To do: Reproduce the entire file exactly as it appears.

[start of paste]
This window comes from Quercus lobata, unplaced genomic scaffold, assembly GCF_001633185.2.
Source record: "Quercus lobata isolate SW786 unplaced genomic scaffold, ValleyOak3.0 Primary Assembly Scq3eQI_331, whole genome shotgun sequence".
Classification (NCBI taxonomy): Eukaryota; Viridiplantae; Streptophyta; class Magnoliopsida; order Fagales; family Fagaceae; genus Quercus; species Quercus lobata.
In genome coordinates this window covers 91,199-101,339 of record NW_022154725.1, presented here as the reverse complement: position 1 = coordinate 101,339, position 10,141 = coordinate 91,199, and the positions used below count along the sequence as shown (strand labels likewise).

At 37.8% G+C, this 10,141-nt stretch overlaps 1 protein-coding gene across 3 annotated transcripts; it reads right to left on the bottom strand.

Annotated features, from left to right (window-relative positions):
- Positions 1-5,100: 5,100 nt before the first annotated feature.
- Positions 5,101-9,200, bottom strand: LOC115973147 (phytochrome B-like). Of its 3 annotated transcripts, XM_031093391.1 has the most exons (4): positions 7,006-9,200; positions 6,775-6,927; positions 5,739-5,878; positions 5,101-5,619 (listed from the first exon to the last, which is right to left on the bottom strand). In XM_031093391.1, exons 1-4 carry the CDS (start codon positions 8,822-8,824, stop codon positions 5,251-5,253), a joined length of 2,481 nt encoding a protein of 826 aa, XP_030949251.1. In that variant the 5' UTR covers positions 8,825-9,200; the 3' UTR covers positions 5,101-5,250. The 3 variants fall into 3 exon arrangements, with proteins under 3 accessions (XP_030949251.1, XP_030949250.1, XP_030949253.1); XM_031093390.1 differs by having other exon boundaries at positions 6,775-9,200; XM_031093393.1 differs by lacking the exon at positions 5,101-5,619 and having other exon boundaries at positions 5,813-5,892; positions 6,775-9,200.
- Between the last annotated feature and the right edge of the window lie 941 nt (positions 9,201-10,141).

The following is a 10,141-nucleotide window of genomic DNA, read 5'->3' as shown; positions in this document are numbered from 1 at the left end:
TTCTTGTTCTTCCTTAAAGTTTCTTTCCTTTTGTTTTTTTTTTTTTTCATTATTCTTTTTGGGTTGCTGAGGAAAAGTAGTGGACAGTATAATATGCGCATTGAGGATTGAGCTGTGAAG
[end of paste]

This window comes from Quercus lobata, unplaced genomic scaffold, assembly GCF_001633185.2.
Source record: "Quercus lobata isolate SW786 unplaced genomic scaffold, ValleyOak3.0 Primary Assembly Scq3eQI_331, whole genome shotgun sequence".
Classification (NCBI taxonomy): Eukaryota; Viridiplantae; Streptophyta; class Magnoliopsida; order Fagales; family Fagaceae; genus Quercus; species Quercus lobata.
In genome coordinates this window covers 91,199-101,339 of record NW_022154725.1, presented here as the reverse complement: position 1 = coordinate 101,339, position 10,141 = coordinate 91,199, and the positions used below count along the sequence as shown (strand labels likewise).

At 37.8% G+C, this 10,141-nt stretch overlaps 1 protein-coding gene across 3 annotated transcripts; it reads right to left on the bottom strand.

Annotated features, from left to right (window-relative positions):
- Positions 1-5,100: 5,100 nt before the first annotated feature.
- Positions 5,101-9,200, bottom strand: LOC115973147 (phytochrome B-like). Of its 3 annotated transcripts, XM_031093391.1 has the most exons (4): positions 7,006-9,200; positions 6,775-6,927; positions 5,739-5,878; positions 5,101-5,619 (listed from the first exon to the last, which is right to left on the bottom strand). In XM_031093391.1, exons 1-4 carry the CDS (start codon positions 8,822-8,824, stop codon positions 5,251-5,253), a joined length of 2,481 nt encoding a protein of 826 aa, XP_030949251.1. In that variant the 5' UTR covers positions 8,825-9,200; the 3' UTR covers positions 5,101-5,250. The 3 variants fall into 3 exon arrangements, with proteins under 3 accessions (XP_030949251.1, XP_030949250.1, XP_030949253.1); XM_031093390.1 differs by having other exon boundaries at positions 6,775-9,200; XM_031093393.1 differs by lacking the exon at positions 5,101-5,619 and having other exon boundaries at positions 5,813-5,892; positions 6,775-9,200.
- Between the last annotated feature and the right edge of the window lie 941 nt (positions 9,201-10,141).

The following is a 10,141-nucleotide window of genomic DNA, read 5'->3' as shown; positions in this document are numbered from 1 at the left end:
TTCTTGTTCTTCCTTAAAGTTTCTTTCCTTTTGTTTTTTTTTTTTTTCATTATTCTTTTTGGGTTGCTGAGGAAAAGTAGTGGACAGTATAATATGCGCATTGAGGATTGAGCTGTGAAG